Frankly, how could you not like these planes?

The Seven Years War
Will put on a game using Der Alte Fritz's own rules, with Hinton Hunt figures IIRC. Whatever they were, they looked fabulous and were wonderfully painted.

An overview of the game.

Marching off to war.

The Faller railway buildings complemented the figures.

The flags simply added to the overall visual appeal of the game.

There were some nice bits of scenery too that I was impressed by.

Talavera 1809
I have to admit I can't remember who put on this game, but it looked fantastic and won the 'Stuart Asquith Trophy'. 

A view down the long table that really made it feel like a large battle.

The town looked great.

The defenders in position.

Each command was identified which, if you know the battle, would help make sense of what was going on.

The advance begins.

Show Thoughts
For a first show, I thought it all went remarkable well. Hats off to Keith for organising this as we all appreciated it. It was a really nice day out, very relaxed with some lovely games on show and in a wonderful setting. So my highlights of the show were, in no particular order:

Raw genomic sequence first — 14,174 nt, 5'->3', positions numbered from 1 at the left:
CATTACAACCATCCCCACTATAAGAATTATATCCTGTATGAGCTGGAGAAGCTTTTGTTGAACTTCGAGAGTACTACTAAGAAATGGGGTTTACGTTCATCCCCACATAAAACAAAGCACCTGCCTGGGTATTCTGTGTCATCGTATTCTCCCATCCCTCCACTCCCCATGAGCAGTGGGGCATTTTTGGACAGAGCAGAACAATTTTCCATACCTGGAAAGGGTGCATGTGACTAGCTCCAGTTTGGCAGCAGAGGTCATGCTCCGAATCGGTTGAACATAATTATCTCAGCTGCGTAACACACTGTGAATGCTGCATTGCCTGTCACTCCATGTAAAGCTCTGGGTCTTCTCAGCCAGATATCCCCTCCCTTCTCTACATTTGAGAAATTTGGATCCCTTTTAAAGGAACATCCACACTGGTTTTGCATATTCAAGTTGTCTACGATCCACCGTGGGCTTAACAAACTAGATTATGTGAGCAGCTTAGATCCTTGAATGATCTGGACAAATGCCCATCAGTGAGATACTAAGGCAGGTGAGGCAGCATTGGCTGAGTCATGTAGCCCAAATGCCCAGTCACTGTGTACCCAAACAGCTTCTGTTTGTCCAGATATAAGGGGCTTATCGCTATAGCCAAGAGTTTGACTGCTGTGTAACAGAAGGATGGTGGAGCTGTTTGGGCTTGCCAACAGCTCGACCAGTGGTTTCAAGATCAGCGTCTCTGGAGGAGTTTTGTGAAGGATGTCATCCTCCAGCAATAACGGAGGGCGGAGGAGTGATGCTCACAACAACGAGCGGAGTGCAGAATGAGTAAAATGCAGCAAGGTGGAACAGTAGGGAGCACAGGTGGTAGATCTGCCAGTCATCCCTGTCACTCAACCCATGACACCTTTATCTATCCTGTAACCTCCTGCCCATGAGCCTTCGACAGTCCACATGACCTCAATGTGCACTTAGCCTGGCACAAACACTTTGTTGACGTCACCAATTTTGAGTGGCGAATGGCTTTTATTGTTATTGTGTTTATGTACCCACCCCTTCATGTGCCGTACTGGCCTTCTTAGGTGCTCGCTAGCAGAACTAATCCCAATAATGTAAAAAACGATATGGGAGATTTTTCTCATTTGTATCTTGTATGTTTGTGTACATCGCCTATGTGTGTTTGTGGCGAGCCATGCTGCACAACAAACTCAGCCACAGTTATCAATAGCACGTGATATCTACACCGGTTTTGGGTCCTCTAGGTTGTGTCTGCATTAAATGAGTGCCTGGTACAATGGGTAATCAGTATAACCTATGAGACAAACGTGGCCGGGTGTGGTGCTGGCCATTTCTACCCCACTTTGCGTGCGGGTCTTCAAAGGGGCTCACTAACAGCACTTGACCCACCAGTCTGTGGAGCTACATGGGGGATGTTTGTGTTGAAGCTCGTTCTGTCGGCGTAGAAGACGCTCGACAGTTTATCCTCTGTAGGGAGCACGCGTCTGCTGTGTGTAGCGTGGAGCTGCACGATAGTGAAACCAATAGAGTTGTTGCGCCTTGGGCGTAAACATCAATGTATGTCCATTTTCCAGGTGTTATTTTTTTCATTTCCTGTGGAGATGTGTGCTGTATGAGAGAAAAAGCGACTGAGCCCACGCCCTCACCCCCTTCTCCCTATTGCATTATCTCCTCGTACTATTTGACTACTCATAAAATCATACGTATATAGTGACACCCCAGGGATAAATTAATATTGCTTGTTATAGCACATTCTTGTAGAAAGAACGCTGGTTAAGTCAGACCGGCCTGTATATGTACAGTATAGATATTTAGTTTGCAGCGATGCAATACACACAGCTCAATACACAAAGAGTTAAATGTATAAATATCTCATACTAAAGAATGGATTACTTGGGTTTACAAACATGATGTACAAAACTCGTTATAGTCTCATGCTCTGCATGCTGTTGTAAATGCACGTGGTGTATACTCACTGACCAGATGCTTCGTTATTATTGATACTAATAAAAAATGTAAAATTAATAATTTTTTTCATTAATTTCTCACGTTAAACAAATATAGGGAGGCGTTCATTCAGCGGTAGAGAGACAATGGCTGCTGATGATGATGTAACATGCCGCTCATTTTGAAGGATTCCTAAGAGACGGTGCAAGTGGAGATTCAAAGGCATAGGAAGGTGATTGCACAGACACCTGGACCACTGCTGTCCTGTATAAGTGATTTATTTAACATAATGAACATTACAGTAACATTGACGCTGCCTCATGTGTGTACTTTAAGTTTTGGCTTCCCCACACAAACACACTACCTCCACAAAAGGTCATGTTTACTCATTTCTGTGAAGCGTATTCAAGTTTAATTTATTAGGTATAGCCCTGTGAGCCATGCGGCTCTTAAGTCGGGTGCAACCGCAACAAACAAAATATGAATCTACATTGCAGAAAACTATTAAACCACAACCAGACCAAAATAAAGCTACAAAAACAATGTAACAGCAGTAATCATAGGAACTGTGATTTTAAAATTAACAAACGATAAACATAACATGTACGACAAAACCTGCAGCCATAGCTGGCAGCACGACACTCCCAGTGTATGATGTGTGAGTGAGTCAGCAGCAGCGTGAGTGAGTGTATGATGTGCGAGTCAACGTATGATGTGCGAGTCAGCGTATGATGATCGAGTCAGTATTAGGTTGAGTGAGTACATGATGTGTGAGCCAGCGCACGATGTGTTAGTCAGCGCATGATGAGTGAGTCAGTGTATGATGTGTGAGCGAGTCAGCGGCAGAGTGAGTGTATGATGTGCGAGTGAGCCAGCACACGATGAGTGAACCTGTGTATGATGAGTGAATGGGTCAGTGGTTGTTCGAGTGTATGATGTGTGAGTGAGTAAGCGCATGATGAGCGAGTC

• Meeting Stuart Asquith again and having a really good chat about wargaming. Thoroughly enjoyable and something I will remember for many a long year.
  • Seeing Bruce's 1:600 scale aircraft. I never really been attracted to air battles, but his rules and planes certainly piqued my interest.
  • Catching up with my friend and wargames Nemesis Dave Fielder. Nice to take part in a game with him again and just shoot the breeze for a bit once the game had finished.
  • Seeing Will's lovely, lovely 'Old School' figures that I have heard about, but never seen in the flesh before.
  • Karls' British were a joy to behold and I'm really tempted to get some Pendraken 10mm ones for my SYW Armies.
  • The Bring'n'Buy became more like a free give away for books and I came away with some nice stuff, so was very happy. Also some of my surplus books found a good home which was great.